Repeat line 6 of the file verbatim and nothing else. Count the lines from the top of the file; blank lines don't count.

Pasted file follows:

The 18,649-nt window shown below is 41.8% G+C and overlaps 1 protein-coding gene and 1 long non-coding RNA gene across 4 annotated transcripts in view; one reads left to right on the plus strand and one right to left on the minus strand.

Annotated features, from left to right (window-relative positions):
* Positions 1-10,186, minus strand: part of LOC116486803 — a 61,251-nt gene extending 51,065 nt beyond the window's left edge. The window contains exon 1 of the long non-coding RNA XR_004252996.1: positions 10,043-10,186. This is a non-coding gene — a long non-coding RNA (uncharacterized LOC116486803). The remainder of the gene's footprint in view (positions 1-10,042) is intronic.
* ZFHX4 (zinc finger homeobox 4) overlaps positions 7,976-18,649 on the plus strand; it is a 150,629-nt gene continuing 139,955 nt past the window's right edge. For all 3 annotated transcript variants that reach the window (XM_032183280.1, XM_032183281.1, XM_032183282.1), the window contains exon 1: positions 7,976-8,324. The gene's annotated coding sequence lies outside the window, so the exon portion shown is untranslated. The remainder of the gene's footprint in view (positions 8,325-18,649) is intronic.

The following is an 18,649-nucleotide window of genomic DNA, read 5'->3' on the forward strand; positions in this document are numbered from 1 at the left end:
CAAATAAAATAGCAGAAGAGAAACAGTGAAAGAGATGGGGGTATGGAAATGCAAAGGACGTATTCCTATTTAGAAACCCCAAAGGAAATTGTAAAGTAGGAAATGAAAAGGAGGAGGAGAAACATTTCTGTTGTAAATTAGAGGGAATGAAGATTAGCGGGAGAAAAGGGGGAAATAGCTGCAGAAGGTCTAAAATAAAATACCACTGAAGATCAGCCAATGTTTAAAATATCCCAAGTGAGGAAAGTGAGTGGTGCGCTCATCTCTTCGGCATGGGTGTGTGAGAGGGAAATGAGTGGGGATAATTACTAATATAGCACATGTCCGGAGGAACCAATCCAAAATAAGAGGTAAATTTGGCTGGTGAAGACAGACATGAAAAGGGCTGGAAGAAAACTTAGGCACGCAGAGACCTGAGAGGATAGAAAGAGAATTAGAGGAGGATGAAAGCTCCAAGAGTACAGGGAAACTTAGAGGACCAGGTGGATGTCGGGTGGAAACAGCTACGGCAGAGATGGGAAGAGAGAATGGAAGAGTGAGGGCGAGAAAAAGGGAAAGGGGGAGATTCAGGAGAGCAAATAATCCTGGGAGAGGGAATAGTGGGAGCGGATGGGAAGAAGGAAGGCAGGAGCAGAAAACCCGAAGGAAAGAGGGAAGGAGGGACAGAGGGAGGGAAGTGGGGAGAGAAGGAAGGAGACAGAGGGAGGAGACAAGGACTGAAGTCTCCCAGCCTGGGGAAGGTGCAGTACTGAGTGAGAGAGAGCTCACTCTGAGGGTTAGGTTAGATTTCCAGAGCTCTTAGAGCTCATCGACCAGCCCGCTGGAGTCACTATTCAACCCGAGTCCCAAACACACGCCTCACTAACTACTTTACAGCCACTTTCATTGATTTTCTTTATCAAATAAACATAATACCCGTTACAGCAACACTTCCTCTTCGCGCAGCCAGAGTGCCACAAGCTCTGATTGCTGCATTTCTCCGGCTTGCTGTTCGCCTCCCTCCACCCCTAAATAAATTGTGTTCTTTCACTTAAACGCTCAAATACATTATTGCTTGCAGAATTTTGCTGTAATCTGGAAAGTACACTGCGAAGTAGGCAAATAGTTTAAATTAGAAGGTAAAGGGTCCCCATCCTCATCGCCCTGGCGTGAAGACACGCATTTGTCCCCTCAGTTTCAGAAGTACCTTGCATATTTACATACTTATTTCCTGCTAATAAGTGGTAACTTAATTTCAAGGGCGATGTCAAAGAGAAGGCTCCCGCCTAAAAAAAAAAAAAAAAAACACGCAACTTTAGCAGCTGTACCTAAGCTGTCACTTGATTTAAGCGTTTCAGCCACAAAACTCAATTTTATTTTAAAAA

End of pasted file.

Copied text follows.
CAAATAAAATAGCAGAAGAGAAACAGTGAAAGAGATGGGGGTATGGAAATGCAAAGGACGTATTCCTATTTAGAAACCCCAAAGGAAATTGTAAAGTAGGAAATGAAAAGGAGGAGGAGAAACATTTCTGTTGTAAATTAGAGGGAATGAAGATTAGCGGGAGAAAAGGGGGAAATAGCTGCAGAAGGTCTAAAATAAAATACCACTGAAGATCAGCCAATGTTTAAAATATCCCAAGTGAGGAAAGTGAGTGGTGCGCTCATCTCTTCGGCATGGGTGTGTGAGAGGGAAATGAGTGGGGATAATTACTAATATAGCACATGTCCGGAGGAACCAATCCAAAATAAGAGGTAAATTTGGCTGGTGAAGACAGACATGAAAAGGGCTGGAAGAAAACTTAGGCACGCAGAGACCTGAGAGGATAGAAAGAGAATTAGAGGAGGATGAAAGCTCCAAGAGTACAGGGAAACTTAGAGGACCAGGTGGATGTCGGGTGGAAACAGCTACGGCAGAGATGGGAAGAGAGAATGGAAGAGTGAGGGCGAGAAAAAGGGAAAGGGGGAGATTCAGGAGAGCAAATAATCCTGGGAGAGGGAATAGTGGGAGCGGATGGGAAGAAGGAAGGCAGGAGCAGAAAACCCGAAGGAAAGAGGGAAGGAGGGACAGAGGGAGGGAAGTGGGGAGAGAAGGAAGGAGACAGAGGGAGGAGACAAGGACTGAAGTCTCCCAGCCTGGGGAAGGTGCAGTACTGAGTGAGAGAGAGCTCACTCTGAGGGTTAGGTTAGATTTCCAGAGCTCTTAGAGCTCATCGACCAGCCCGCTGGAGTCACTATTCAACCCGAGTCCCAAACACACGCCTCACTAACTACTTTACAGCCACTTTCATTGATTTTCTTTATCAAATAAACATAATACCCGTTACAGCAACACTTCCTCTTCGCGCAGCCAGAGTGCCACAAGCTCTGATTGCTGCATTTCTCCGGCTTGCTGTTCGCCTCCCTCCACCCCTAAATAAATTGTGTTCTTTCACTTAAACGCTCAAATACATTATTGCTTGCAGAATTTTGCTGTAATCTGGAAAGTACACTGCGAAGTAGGCAAATAGTTTAAATTAGAAGGTAAAGGGTCCCCATCCTCATCGCCCTGGCGTGAAGACACGCATTTGTCCCCTCAGTTTCAGAAGTACCTTGCATATTTACATACTTATTTCCTGCTAATAAGTGGTAACTTAATTTCAAGGGCGATGTCAAAGAGAAGGCTCCCGCCTAAAAAAAAAAAAAAAAAACACGCAACTTTAGCAGCTGTACCTAAGCTGTCACTTGATTTAAGCGTTTCAGCCACAAAACTCAATTTTATTTTAAAAA